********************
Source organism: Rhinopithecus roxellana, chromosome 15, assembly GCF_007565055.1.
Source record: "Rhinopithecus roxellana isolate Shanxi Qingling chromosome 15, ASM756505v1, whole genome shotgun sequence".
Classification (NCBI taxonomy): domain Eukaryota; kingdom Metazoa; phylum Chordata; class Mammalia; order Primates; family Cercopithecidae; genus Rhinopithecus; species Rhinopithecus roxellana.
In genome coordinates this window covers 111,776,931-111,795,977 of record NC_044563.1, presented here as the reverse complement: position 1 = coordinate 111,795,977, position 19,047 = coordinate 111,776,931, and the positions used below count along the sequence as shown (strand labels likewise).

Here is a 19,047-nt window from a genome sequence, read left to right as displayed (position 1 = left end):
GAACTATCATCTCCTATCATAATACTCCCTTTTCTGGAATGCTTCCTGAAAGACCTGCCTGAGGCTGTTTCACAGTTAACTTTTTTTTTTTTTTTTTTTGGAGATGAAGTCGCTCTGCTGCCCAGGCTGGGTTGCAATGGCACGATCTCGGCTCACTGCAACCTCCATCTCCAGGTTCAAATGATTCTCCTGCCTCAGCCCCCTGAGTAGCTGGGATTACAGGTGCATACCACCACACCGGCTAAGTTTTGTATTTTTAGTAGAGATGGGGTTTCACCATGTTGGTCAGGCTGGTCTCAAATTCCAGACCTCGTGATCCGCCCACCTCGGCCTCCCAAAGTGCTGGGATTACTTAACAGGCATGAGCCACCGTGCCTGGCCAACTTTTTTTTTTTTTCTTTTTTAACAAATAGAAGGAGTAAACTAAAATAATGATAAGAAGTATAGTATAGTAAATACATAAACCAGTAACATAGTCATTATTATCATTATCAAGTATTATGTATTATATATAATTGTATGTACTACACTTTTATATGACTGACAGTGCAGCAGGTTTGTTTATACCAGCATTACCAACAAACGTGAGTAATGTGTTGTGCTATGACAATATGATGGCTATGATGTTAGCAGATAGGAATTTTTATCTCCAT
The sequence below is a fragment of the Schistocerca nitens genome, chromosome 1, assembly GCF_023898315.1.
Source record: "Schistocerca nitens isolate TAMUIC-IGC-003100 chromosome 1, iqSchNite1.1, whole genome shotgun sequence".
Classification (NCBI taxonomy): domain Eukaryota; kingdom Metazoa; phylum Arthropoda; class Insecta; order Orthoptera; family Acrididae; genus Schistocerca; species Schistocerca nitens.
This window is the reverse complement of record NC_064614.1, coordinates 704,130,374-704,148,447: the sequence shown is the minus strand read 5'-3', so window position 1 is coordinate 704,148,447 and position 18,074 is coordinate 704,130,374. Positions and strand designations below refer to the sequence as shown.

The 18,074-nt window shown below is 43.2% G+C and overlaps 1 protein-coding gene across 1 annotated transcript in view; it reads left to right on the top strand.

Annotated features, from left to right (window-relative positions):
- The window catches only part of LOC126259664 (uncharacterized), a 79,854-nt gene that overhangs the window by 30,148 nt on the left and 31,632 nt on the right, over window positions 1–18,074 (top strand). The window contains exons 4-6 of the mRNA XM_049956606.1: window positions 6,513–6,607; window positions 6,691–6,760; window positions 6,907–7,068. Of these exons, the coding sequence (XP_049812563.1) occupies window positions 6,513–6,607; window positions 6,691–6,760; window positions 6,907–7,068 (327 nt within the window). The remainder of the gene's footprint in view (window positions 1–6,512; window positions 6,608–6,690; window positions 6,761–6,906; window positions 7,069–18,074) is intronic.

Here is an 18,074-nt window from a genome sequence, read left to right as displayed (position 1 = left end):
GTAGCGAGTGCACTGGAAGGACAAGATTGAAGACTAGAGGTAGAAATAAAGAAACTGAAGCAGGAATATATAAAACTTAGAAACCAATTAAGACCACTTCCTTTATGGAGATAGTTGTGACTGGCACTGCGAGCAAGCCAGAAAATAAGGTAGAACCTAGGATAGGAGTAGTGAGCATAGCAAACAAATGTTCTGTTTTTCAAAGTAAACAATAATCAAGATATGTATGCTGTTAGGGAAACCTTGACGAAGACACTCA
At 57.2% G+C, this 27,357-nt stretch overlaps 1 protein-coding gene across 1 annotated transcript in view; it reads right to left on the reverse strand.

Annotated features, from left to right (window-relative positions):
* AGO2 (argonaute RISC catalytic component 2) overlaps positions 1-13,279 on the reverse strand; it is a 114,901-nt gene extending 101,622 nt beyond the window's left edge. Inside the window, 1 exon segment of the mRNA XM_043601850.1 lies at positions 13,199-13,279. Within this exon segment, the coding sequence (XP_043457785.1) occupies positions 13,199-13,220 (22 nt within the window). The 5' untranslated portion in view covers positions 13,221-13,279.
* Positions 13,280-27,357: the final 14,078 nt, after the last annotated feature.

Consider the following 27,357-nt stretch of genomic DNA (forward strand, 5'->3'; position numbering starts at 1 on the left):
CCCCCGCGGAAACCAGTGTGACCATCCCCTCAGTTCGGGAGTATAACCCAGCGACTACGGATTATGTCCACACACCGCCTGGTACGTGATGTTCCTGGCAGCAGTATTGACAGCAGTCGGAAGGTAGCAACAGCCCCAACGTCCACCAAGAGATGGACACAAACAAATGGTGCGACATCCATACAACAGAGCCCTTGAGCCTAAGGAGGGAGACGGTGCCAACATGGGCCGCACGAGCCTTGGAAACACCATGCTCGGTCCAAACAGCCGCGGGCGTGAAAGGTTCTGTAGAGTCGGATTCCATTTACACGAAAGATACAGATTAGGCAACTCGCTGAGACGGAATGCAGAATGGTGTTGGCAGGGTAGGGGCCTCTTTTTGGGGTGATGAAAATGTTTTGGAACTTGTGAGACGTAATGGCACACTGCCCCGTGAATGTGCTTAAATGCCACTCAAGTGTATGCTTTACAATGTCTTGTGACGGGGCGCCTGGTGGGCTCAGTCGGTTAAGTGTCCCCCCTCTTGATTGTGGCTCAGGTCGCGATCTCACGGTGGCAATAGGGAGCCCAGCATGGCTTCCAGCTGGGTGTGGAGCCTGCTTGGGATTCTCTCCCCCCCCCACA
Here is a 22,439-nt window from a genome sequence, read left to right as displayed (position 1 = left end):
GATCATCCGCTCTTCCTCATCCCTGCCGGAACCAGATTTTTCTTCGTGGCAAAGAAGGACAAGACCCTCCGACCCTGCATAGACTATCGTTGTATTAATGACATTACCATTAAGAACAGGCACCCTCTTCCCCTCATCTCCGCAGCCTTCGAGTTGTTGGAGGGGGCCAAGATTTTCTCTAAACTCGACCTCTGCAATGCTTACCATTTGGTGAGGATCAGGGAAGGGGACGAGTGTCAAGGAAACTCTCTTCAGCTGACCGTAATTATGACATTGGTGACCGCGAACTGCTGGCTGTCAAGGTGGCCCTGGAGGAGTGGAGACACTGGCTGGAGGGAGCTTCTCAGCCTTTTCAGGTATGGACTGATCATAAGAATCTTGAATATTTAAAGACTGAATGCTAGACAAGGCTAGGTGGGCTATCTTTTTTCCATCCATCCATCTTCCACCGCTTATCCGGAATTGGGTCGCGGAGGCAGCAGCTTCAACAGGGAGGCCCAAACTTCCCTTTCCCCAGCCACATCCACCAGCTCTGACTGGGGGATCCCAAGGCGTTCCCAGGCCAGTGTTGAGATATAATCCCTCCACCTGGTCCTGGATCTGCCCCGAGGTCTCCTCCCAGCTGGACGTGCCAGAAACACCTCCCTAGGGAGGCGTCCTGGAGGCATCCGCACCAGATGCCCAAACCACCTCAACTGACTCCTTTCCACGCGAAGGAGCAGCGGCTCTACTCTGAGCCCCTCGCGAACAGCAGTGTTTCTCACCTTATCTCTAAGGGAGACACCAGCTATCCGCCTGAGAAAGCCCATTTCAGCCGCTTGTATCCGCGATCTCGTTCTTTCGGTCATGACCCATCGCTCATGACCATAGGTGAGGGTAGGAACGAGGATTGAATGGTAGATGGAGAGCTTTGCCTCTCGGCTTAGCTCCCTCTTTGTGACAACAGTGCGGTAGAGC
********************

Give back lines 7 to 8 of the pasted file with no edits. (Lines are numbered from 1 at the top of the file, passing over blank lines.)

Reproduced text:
The sequence below is a fragment of the Schistocerca nitens genome, chromosome 1, assembly GCF_023898315.1.
Source record: "Schistocerca nitens isolate TAMUIC-IGC-003100 chromosome 1, iqSchNite1.1, whole genome shotgun sequence".